You have a problem. You create a solution. You want to share it with the world via a mobile app. How the heck do you build one?! No need to fret, your friends at Fueled have compiled a quick reference of some dos and don’ts for the app building process.
DO your research, and have a strategy. Not every app idea has been thought of, but a lot of them have. There is a very good chance that your idea could already exist in some capacity. Search app stores, read tech blogs, find rumor mills; due diligence can save you time that would otherwise be wasted creating something that already exists. If you complete the research and find there is a need for your app, have a strategy for how to proceed. We at Fueled take great pride in our ability to build winning strategies for apps, from concept to launch and beyond. Organizing thoughts, setting deadlines, and paying attention to details will make the app building process flow much more smoothly.
DON’T forget the execution. You have your idea, done the research, and have a strategy; now what? Proper execution. Even the simplest idea can become a great app, as long as the follow-through of the plan is on point. Instead of imitating another app’s layout, enhance the best qualities and make it better. Focus on developing an intuitive UX and responsive UI. Users want apps that work well and serve their needs the instant it is downloaded. This is also where a well-thought-out strategy can come in handy as it will help create checkpoints throughout the dev process, allowing you to evaluate the progress. Ideas are a dime a dozen, execution is key.
DO focus on building a product that you will use. If you have no interest in or don’t have a use for your own product, you will likely end up with an inferior result. Having a passion for your design and function will show and be important to investors and consumers. Additionally, constantly test any assumptions you have throughout the design and dev process. Updated layouts, additional functions, anything you think will improve the app overall is worth a test because you can always go back to the way it was. This process will ensure that you are building an end product that makes sense and has value to users.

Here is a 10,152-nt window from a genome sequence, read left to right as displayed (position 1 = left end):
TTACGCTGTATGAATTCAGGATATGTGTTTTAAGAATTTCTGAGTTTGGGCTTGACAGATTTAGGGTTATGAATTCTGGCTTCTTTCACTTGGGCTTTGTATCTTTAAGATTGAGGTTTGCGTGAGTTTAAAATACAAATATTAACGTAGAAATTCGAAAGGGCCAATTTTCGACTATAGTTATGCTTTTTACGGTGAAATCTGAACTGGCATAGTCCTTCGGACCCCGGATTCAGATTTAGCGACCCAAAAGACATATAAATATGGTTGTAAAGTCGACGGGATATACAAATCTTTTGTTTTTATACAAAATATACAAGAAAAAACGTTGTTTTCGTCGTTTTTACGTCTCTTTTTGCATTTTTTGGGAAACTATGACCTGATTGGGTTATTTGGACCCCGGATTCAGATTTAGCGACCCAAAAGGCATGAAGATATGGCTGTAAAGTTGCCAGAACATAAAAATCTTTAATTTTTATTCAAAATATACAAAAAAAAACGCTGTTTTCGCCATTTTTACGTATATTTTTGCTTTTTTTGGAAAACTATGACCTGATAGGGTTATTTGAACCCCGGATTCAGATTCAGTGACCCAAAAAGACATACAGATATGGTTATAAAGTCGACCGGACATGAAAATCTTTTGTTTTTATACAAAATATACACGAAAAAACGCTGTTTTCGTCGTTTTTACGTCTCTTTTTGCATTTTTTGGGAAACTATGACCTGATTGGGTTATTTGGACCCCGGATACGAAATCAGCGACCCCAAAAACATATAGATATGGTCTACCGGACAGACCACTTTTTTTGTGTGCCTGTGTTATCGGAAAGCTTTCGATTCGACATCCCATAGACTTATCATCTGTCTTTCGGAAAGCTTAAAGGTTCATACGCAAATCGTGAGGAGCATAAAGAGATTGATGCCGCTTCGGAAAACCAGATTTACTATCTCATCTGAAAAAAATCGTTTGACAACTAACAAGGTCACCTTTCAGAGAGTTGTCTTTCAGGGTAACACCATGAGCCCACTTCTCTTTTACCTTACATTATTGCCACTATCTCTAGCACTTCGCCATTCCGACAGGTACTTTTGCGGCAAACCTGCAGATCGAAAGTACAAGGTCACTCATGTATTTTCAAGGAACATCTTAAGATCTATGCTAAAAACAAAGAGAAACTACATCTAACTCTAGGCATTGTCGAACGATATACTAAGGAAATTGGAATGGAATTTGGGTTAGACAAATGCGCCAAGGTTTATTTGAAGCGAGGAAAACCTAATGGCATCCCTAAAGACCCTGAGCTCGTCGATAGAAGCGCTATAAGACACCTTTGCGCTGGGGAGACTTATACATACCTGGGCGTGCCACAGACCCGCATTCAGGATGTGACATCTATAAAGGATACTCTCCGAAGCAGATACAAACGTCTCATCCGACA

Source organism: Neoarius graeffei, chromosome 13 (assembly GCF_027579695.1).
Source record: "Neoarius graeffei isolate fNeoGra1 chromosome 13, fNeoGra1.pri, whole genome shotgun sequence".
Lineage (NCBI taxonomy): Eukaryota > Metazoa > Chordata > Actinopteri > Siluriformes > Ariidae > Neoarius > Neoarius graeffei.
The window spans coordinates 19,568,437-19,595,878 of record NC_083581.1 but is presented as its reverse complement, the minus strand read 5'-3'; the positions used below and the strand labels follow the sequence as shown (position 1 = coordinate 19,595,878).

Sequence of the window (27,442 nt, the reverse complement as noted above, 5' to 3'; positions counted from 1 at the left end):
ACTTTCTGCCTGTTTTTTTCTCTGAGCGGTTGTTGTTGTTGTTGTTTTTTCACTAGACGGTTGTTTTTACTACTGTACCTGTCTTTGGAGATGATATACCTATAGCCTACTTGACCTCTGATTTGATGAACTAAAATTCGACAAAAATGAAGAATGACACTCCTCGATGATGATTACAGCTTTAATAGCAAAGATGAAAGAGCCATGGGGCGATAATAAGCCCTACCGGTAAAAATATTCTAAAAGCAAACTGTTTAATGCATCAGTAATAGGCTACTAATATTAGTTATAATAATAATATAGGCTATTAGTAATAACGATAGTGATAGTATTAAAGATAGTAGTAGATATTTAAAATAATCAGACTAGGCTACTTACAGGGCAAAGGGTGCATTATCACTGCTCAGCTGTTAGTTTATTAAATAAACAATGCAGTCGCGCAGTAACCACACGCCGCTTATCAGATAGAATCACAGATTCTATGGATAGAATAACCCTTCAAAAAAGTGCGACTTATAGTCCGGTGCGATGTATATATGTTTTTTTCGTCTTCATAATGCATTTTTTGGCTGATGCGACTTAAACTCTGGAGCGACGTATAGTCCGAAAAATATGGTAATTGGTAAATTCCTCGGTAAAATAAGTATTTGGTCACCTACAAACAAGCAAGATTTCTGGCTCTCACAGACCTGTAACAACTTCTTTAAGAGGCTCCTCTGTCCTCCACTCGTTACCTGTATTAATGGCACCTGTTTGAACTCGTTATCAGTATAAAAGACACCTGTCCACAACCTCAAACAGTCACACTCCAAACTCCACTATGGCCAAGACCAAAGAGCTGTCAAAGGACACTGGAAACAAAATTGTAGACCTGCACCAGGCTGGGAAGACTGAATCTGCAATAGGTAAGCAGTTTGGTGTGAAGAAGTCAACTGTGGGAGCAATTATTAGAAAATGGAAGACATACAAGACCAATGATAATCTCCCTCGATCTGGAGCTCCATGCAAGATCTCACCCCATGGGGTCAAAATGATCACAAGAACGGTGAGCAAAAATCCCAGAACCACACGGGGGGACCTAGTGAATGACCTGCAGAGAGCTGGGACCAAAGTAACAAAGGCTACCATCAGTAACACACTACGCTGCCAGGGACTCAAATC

DON’T rush your launch. Everyone is excited about their product and wants to launch as soon as possible. However, here are many reasons why you shouldn’t do this. For starters, it takes time to build a quality app. No matter how simple it may seem, design, development, and testing all take time. Even when the app is completed, work must be done to properly market the product prior to the launch. You will want to build media relationships if you do not already have them, launch a website, and build a buzz around the product. Weeks are not enough. Months of planning, organizing, and action are needed in order to have a successful launch.
DO take the time to test. Simply having a couple of your friends play with the app does not count as testing. Friends and family are not your target market, they will download your app simply because they love you and want to help out. Seek out agencies or other professionals in order to get useful feedback. Outside testers are potential consumers, they should be using your app. The goal is to gather constructive criticism, opinions, and relevant data that will allow you to make little tweaks based on user feedback during beta before your big app store launch.
DON’T think it’s done just because it’s in the App Store. Being in an app store simply means your app is accessible, not that people will be able to easily find it. An app store optimization strategy will be needed to increase visibility. This should be a big part of the strategy. Additionally, the app will likely have some bugs, need to adjust to user complaints, and have new feature introduced at times. Updating too frequently is not necessary, but no app is ever complete at version 1.0.
DO make sure you work with the right partner. Whether it is a friend, a freelancer, or a shop like Fueled. Depending on your goals, it may make sense to partner with different people. Typically for a prototype, working with a freelancer may make sense so you can demonstrate proof of concept before investing in really polished design and high caliber development which will serve as the foundation of your product after its commercial launch.
Written with love by the editorial team at Fueled, a premier Android app design agency in New York City.